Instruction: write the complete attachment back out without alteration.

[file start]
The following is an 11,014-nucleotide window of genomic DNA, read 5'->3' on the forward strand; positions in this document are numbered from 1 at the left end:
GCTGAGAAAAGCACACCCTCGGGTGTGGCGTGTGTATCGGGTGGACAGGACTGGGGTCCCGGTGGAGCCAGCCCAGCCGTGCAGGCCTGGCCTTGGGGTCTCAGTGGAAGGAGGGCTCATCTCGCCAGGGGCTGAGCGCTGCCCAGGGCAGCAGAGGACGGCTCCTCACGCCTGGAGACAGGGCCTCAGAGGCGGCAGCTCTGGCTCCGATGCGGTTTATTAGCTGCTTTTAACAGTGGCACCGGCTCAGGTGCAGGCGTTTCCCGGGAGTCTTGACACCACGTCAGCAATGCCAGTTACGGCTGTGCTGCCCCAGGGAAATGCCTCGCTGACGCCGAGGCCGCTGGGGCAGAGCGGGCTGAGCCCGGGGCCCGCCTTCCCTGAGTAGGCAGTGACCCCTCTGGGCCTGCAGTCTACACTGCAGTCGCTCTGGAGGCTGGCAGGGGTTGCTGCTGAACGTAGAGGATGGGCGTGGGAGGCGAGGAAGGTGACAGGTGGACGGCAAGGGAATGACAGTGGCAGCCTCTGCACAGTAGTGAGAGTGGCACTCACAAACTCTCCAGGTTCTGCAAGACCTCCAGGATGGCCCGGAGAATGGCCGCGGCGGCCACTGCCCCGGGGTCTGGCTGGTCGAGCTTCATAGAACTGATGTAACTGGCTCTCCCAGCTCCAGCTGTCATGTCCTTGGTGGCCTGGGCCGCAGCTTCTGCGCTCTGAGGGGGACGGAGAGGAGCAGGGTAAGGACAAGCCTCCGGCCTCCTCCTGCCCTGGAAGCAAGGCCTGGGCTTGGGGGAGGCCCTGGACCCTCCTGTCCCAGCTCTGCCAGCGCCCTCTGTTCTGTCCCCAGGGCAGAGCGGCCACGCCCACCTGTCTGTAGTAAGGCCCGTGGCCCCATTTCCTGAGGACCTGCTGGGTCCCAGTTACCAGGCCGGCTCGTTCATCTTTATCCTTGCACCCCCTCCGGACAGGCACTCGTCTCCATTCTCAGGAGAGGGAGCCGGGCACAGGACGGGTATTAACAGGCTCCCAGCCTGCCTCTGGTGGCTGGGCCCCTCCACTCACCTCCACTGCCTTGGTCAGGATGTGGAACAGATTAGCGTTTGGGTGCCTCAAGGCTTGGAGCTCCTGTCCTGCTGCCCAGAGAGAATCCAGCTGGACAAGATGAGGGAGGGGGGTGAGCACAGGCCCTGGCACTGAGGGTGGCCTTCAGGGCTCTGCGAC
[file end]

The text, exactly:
The following is an 11,014-nucleotide window of genomic DNA, read 5'->3' on the forward strand; positions in this document are numbered from 1 at the left end:
GCTGAGAAAAGCACACCCTCGGGTGTGGCGTGTGTATCGGGTGGACAGGACTGGGGTCCCGGTGGAGCCAGCCCAGCCGTGCAGGCCTGGCCTTGGGGTCTCAGTGGAAGGAGGGCTCATCTCGCCAGGGGCTGAGCGCTGCCCAGGGCAGCAGAGGACGGCTCCTCACGCCTGGAGACAGGGCCTCAGAGGCGGCAGCTCTGGCTCCGATGCGGTTTATTAGCTGCTTTTAACAGTGGCACCGGCTCAGGTGCAGGCGTTTCCCGGGAGTCTTGACACCACGTCAGCAATGCCAGTTACGGCTGTGCTGCCCCAGGGAAATGCCTCGCTGACGCCGAGGCCGCTGGGGCAGAGCGGGCTGAGCCCGGGGCCCGCCTTCCCTGAGTAGGCAGTGACCCCTCTGGGCCTGCAGTCTACACTGCAGTCGCTCTGGAGGCTGGCAGGGGTTGCTGCTGAACGTAGAGGATGGGCGTGGGAGGCGAGGAAGGTGACAGGTGGACGGCAAGGGAATGACAGTGGCAGCCTCTGCACAGTAGTGAGAGTGGCACTCACAAACTCTCCAGGTTCTGCAAGACCTCCAGGATGGCCCGGAGAATGGCCGCGGCGGCCACTGCCCCGGGGTCTGGCTGGTCGAGCTTCATAGAACTGATGTAACTGGCTCTCCCAGCTCCAGCTGTCATGTCCTTGGTGGCCTGGGCCGCAGCTTCTGCGCTCTGAGGGGGACGGAGAGGAGCAGGGTAAGGACAAGCCTCCGGCCTCCTCCTGCCCTGGAAGCAAGGCCTGGGCTTGGGGGAGGCCCTGGACCCTCCTGTCCCAGCTCTGCCAGCGCCCTCTGTTCTGTCCCCAGGGCAGAGCGGCCACGCCCACCTGTCTGTAGTAAGGCCCGTGGCCCCATTTCCTGAGGACCTGCTGGGTCCCAGTTACCAGGCCGGCTCGTTCATCTTTATCCTTGCACCCCCTCCGGACAGGCACTCGTCTCCATTCTCAGGAGAGGGAGCCGGGCACAGGACGGGTATTAACAGGCTCCCAGCCTGCCTCTGGTGGCTGGGCCCCTCCACTCACCTCCACTGCCTTGGTCAGGATGTGGAACAGATTAGCGTTTGGGTGCCTCAAGGCTTGGAGCTCCTGTCCTGCTGCCCAGAGAGAATCCAGCTGGACAAGATGAGGGAGGGGGGTGAGCACAGGCCCTGGCACTGAGGGTGGCCTTCAGGGCTCTGCGAC